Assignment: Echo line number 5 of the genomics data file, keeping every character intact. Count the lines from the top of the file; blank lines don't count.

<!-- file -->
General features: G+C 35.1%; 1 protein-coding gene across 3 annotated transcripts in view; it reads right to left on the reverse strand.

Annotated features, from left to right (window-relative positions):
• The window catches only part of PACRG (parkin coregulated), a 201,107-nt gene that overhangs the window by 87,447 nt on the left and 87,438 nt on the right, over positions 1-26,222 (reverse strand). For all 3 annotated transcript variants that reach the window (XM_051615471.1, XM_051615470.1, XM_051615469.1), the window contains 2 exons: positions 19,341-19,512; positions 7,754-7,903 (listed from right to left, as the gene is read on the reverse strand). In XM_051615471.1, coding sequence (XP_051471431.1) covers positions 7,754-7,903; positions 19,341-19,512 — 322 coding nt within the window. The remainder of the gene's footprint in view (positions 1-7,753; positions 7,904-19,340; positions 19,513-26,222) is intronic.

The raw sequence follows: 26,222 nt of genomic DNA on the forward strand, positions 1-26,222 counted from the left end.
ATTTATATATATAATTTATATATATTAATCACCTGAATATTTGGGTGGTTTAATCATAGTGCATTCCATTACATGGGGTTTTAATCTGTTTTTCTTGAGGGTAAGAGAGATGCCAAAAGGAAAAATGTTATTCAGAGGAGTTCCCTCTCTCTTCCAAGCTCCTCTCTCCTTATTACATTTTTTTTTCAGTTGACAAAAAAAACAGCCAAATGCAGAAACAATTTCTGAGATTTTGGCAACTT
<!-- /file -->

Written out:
ATTTATATATATAATTTATATATATTAATCACCTGAATATTTGGGTGGTTTAATCATAGTGCATTCCATTACATGGGGTTTTAATCTGTTTTTCTTGAGGGTAAGAGAGATGCCAAAAGGAAAAATGTTATTCAGAGGAGTTCCCTCTCTCTTCCAAGCTCCTCTCTCCTTATTACATTTTTTTTTCAGTTGACAAAAAAAACAGCCAAATGCAGAAACAATTTCTGAGATTTTGGCAACTT